New investment is pouring into College Park, seeking to turn this town known for undergrads and traffic into an urban hub for all ages. As part of that transformation, the famous Knox Boxes student neighborhood is transforming from the ground up.
For decades, the Knox Boxes epitomized the University of Maryland’s image as a party school. The cluster of 25 low-rise 1950s-era brick apartment buildings was just south of the campus, behind the seedy bars and pizza joints on Route 1.
For many undergrads, a Knox Box apartment was their first taste of living on their own, and the small backyards and proximity to other neighbors made for comfortable college living.
But they were also cheaply built and poorly maintained. During my freshman year at Maryland, two students died in separate Knox Box fires.
As Maryland became known more for academics than basketball riots, the university and the City of College Park started looking at ways to redevelop the Knox Boxes.
Getting multiple landlords to sell was difficult, but by 2013, a single owner had purchased most of the Knox Boxes. That year, the city approved a plan from developer Toll Brothers, usually known for suburban McMansions, to replace the Knox Boxes with Knox Village, a luxury student apartment complex for over 1,500 students.
Like most of the new student housing going up in College Park, Knox Village’s apartments and townhomes will have gourmet kitchens and amenities like a pool, gym, and covered parking garage. The complex will have a series of courtyards with a grand staircase (which Toll Brothers compares to the Spanish Steps in Rome…), and two spaces for shops and restaurants.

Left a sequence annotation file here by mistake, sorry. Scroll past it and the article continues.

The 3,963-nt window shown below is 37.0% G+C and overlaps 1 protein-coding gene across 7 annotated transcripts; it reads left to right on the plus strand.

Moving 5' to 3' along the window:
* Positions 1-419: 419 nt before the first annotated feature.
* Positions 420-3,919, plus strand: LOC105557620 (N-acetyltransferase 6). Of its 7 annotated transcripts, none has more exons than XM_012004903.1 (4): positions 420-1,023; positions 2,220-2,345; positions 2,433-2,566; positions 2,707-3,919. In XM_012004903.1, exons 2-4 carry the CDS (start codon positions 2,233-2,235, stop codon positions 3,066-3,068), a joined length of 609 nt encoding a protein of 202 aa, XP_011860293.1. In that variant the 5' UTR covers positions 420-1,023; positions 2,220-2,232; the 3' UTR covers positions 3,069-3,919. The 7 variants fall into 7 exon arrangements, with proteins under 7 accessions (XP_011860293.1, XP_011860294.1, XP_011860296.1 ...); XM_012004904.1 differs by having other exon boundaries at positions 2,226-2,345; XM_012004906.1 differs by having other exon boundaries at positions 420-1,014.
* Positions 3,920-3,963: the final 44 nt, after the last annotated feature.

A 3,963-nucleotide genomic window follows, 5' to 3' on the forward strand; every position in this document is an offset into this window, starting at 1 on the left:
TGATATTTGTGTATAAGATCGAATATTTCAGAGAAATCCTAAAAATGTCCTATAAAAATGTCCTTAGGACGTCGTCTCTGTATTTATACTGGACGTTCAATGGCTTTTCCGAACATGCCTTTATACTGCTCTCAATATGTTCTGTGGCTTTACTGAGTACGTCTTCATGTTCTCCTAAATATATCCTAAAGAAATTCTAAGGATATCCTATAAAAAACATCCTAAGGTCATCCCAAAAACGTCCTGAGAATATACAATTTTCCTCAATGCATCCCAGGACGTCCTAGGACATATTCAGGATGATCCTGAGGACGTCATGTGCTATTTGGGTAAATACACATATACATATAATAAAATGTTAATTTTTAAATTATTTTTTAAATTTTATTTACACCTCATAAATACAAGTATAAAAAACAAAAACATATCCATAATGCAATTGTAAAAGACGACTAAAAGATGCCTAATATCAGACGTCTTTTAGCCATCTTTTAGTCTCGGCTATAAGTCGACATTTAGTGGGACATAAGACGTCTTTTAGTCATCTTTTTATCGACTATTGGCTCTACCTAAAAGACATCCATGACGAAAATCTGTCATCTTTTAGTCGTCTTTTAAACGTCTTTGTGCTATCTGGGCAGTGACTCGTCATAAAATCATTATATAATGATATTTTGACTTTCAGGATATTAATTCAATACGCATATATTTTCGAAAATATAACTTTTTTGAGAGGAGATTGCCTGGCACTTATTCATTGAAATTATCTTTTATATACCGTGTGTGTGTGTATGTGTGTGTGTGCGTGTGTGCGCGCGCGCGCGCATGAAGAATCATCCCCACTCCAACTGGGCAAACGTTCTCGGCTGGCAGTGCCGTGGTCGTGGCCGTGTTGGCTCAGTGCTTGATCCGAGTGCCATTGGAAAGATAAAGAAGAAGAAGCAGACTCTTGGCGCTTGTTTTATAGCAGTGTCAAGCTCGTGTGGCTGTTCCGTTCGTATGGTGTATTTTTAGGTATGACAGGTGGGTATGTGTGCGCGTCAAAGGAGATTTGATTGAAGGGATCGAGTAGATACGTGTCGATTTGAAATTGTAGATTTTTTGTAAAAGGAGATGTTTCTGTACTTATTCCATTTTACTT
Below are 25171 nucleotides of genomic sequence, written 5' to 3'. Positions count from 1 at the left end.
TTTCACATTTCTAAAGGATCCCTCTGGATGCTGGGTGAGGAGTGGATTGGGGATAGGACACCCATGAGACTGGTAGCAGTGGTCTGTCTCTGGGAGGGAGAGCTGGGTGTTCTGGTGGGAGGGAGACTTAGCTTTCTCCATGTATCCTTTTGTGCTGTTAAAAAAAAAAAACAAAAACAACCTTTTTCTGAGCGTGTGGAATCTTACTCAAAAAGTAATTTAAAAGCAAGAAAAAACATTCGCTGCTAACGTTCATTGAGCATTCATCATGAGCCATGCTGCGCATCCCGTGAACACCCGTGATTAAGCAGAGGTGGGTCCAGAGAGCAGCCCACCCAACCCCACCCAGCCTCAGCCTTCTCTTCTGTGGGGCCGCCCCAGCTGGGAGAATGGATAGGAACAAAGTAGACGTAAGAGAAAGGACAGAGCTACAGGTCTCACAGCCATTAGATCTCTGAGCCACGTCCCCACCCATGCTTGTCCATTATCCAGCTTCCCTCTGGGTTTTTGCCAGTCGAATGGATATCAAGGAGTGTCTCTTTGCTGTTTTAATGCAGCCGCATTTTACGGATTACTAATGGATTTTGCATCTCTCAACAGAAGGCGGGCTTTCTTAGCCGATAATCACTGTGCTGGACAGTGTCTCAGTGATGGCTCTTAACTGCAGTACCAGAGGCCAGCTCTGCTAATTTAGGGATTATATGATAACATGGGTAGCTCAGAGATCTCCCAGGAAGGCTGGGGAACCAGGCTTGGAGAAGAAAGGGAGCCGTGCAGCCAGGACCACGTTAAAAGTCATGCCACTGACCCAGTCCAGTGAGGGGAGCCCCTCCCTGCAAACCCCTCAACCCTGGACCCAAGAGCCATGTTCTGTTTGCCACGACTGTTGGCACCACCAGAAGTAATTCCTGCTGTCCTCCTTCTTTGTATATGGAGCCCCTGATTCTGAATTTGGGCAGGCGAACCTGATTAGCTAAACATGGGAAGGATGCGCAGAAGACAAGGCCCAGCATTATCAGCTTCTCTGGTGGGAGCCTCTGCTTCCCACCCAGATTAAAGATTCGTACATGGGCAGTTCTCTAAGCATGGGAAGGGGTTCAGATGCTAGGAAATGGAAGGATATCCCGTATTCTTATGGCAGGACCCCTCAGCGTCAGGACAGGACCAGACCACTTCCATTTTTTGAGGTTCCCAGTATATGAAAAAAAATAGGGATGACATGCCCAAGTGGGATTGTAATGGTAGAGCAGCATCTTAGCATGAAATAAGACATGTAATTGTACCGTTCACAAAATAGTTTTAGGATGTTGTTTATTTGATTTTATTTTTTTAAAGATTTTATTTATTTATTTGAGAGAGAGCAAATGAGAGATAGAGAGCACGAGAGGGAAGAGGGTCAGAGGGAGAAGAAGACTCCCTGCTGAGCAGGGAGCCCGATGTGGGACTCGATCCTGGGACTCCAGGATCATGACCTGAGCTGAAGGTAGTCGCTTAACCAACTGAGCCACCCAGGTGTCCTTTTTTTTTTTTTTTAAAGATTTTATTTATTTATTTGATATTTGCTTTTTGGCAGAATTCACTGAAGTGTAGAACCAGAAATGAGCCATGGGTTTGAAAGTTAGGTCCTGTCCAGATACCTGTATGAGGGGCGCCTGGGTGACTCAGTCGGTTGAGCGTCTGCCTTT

Mayor Andy Fellows called the vote a “landmark occasion.” Construction began last summer, though a few of the Knox Boxes whose owners didn’t sell remain.
Change in College Park goes well beyond the Knox Boxes
Knox Village is just one piece of a bigger plan to recast College Park as more of a college town, hoping to attract post-graduates or even families. The university and the city recently opened a charter school to keep more faculty in the area. In a reversal from 10 years ago, when the administration opposed the Purple Line running through campus, president Wallace Loh has been a strong supporter.
More high-end student apartments are going up on Route 1, and last week Target announced plans to open one of the nation’s first Target Express stores inside one of them. The university itself has been buying up properties in downtown College Park, and they’re partnering with developer U3 Advisors to buy a former bar and turn it into a branch of Milkboy, a Philadelphia music and art venue. Even Ratsie’s Pizza, a longtime favorite of the drunk and hungry, will become a Nando’s Peri-Peri.
Not even six years since I graduated from Maryland, much of College Park is unrecognizable. Having lived on Knox Road as an upperclassman, I admit I’m a little nostalgic about losing the Knox Boxes. It’s also worrisome that so much of the new student housing is very expensive and might make the already high cost of attending college even higher. On the other hand, thousands of new student apartments are coming in, and as the supply increases, rents are likely to fall.
When I lived there, College Park could be frustrating if you weren’t into the party scene. There wasn’t even a grocery store within walking distance of campus. It’s exciting to see College Park develop into more of a college town. That’s not only great for students and faculty, but also for neighbors who aren’t even affiliated with the university.
Check out these photos of the Knox Boxes in 2006 and today.